Security firm Finjan has reported that dynamic code obfuscation was increasingly used as a method to bypass traditional signature-based security systems and propagate malware during the fourth quarter of 2006.
The technique works by providing each visitor to a malicious site with a different instance of obfuscated malicious code, based on random functions and parameter name changes.
A conventional signature-based security solution would theoretically need millions of signatures to detect and block this particular piece of malicious code.
"Dynamic code obfuscation techniques are the latest salvo from hackers in the ongoing battle of wits between security vendors and their hacker opponents," said Yuval Ben-Itzhak, chief technology officer at Finjan.
"Over the years, each time a new type of attack appears in the wild, security companies scramble to create a solution. Then, as soon as the hackers become familiar with the newest defence, they devise a method to circumvent it."
Ben-Itzhak explained that this endless game of "cat and mouse" dates back to the early 1990s when virus writers created 'stealth' and polymorphic viruses to elude antivirus programs.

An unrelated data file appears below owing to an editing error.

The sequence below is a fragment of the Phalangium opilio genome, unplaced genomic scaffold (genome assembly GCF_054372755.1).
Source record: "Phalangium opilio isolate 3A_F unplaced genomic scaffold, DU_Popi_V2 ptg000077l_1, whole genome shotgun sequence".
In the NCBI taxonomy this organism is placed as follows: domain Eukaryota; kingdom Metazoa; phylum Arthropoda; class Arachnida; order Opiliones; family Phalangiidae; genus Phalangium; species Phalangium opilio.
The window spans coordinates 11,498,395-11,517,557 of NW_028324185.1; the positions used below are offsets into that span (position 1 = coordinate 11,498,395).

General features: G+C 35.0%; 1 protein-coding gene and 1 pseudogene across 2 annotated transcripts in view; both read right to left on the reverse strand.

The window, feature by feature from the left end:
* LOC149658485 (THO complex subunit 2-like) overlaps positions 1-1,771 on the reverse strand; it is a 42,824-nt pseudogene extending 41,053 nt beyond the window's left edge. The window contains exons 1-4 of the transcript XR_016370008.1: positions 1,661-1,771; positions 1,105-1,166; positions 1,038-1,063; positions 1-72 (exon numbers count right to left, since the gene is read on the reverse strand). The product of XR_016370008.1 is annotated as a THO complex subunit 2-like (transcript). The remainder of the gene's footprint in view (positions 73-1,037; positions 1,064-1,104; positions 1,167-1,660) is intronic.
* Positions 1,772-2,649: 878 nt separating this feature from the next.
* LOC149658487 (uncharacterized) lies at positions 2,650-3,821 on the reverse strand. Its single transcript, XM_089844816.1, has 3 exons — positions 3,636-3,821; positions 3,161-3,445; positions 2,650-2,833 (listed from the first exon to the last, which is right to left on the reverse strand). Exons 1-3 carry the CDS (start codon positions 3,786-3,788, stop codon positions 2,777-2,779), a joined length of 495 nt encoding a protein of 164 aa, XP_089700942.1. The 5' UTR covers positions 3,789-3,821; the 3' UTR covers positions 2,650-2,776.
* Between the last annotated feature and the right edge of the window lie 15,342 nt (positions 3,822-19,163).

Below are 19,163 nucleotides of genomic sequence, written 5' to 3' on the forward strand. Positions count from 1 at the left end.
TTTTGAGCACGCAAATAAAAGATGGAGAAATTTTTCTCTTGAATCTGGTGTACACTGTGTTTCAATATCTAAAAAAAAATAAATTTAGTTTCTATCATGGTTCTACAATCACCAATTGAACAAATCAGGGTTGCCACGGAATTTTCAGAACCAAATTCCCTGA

"Hackers have begun to take advantage of new web technologies to create complex and blended attacks," he added.
"With the creation of dynamic obfuscation utilities, which enable virtually anyone to obfuscate code in an automated manner, they have dramatically escalated the threat to web security."
These incidents provided real-world examples of the use of Web 2.0 technologies to propagate malicious attacks.
Finjan said that 2006 saw the arrival of a diverse range of web-based infection techniques, including rogue anti-spyware, ransomware and rootkits, that elude traditional security solutions geared to protect against email viruses and spam.
Another development was the commercialisation of malicious code, as financial motivations played an increasing role in the evolution of malware.
Motivated by financial gain, hackers are trading vulnerabilities in online auctions, commercialising products such as malicious website creation toolkits, and developing new distribution techniques, including spam, for the propagation of malicious code.
Finjan predicts that as Windows Vista and Internet Explorer 7.0 begin to achieve critical mass during 2007, this development will trigger a new wave of exploits from professional hackers who have had time to prepare in advance.
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